I then popped into the tent for a quick culinary demonstration. Here, chefs from some of the Rouen’s top restaurants prepared local specialties in front of a packed audience eager to learn new tips and watch the masters at work. When I headed back into the thick of the action, there was a group of people dressed in period costume dancing outside the church of Joan of Arc on the Place du Vieux Marché.

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© Philippe Deneufve

I wandered back through the crowds and turned a corner to hear a group of musicians, dressed in animal onesies play jazz numbers that had everyone clapping and dancing along. Finally, once I’d done various rounds of the stalls, sampled my fair share of food and bought treats for everyone back home, it was time to park up outside a café, sit back and enjoy some people-watching!

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For more information on food and drink in Normandy, please visit the Normandy Tourist Board website.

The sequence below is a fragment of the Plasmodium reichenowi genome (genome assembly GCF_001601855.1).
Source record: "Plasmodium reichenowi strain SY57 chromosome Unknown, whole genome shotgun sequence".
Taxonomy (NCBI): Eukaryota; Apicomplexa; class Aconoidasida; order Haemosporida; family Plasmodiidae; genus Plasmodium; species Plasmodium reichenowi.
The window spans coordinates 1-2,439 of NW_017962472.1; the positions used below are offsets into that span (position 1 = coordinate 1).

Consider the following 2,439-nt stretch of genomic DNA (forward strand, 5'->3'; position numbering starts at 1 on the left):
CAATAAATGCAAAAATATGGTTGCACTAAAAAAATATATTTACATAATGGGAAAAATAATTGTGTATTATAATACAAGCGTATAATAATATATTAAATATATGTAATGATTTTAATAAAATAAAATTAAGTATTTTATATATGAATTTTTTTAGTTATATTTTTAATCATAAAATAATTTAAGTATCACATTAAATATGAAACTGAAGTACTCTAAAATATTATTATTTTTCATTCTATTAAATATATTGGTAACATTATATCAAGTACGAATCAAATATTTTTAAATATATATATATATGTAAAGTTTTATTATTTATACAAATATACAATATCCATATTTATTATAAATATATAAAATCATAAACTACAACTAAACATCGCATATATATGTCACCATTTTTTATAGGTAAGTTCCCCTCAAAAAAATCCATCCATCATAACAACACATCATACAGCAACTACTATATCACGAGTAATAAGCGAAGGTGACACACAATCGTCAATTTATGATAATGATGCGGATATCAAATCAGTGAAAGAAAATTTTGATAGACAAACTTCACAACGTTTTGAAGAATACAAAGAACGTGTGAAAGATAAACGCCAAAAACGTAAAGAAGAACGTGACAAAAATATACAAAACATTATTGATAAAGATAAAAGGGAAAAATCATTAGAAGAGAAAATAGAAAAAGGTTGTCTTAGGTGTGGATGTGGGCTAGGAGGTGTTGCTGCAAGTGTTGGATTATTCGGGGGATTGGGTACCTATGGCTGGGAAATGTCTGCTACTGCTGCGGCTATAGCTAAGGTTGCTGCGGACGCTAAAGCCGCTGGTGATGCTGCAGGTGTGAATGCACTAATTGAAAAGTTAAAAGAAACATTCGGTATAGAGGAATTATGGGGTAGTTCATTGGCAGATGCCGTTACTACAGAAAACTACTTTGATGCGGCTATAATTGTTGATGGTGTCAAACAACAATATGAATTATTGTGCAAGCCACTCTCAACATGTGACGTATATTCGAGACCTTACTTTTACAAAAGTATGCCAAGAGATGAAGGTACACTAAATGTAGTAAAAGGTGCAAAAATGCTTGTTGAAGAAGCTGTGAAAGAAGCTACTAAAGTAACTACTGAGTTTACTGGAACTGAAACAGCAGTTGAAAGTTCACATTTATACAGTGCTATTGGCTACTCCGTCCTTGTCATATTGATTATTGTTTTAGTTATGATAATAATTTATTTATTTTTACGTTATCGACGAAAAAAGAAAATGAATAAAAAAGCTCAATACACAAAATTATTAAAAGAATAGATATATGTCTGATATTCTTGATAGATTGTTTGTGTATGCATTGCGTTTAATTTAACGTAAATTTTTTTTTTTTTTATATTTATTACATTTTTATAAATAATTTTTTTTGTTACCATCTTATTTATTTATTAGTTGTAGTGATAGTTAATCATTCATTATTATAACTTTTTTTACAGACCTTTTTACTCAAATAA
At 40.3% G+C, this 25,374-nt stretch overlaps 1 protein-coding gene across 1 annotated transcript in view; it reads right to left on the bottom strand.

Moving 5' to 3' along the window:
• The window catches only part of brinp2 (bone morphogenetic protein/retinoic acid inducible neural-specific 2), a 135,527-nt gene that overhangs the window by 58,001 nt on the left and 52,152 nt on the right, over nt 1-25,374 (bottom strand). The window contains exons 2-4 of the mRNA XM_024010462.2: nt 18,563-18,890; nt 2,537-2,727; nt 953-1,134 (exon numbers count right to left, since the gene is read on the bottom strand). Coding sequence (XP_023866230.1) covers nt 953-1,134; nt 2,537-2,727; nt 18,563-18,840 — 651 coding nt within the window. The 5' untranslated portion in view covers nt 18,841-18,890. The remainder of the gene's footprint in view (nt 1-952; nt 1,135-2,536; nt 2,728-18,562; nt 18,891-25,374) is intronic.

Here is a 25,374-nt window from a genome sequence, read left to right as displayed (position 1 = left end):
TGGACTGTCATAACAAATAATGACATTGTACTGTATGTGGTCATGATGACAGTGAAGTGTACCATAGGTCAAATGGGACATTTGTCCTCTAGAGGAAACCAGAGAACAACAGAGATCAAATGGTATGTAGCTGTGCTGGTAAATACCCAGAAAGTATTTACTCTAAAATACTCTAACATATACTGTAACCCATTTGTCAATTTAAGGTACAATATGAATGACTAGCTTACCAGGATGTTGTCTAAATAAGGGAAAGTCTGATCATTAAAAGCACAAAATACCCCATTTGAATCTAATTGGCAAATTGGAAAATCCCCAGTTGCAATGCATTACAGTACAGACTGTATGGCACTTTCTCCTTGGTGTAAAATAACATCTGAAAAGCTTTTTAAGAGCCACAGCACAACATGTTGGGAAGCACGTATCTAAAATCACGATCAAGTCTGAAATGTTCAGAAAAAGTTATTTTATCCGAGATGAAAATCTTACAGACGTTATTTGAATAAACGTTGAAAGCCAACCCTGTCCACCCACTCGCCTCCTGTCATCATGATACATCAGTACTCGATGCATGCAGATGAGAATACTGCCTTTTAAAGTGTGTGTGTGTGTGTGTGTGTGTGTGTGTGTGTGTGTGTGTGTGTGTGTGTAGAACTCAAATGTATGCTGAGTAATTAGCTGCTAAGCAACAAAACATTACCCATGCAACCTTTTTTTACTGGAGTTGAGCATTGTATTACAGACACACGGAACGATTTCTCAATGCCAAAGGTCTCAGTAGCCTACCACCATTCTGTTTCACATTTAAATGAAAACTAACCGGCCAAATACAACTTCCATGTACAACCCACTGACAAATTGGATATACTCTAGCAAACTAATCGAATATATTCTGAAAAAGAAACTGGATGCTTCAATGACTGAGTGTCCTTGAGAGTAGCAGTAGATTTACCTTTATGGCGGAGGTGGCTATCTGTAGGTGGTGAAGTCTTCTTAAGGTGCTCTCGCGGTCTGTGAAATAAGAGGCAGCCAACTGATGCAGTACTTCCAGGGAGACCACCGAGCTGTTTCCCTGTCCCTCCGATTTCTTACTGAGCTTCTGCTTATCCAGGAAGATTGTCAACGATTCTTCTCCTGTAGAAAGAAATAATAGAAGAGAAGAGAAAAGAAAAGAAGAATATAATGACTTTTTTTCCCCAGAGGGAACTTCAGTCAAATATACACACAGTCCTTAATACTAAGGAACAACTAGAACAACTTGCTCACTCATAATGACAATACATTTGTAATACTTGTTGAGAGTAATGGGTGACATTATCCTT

Cover photo © Philippe Deneufve | Writer: Maggie McNulty

 

 

 

10 reasons we can’t wait for All the Sea on a Plate

1. The Toute la Mer sur un Plateau [All the Sea on a Plate] festival takes place on the port of Granville, meaning that you can pretty much eat fresh fish and seafood straight off the fishing boats…

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© M. Coupard / Fotolia

2. Granville is France’s number 1 shellfish port, so if anyone can put on a cracking shellfish-themed festival, it’s certainly this town!

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3. Last year, no fewer than 50,000 people flooded into Granville for this popular festival – we reckon that’s an endorsement if any.

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4. Several tons of oysters, scallops, mussels, shrimps, whelks and lobsters are caught and brought into Granville for the festival, where visitors can then enjoy them with a refreshing glass of kir.

5. All the Sea on a Plate attracts not just Frenchies, but people hailing from all over the place (including my three journalists and me!) so the event has a real cosmopolitan feel to it.

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6. Live music will be played all weekend right on the quais, so why not enjoy a jog to a sea shanty or two?

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© Pierre Jeanson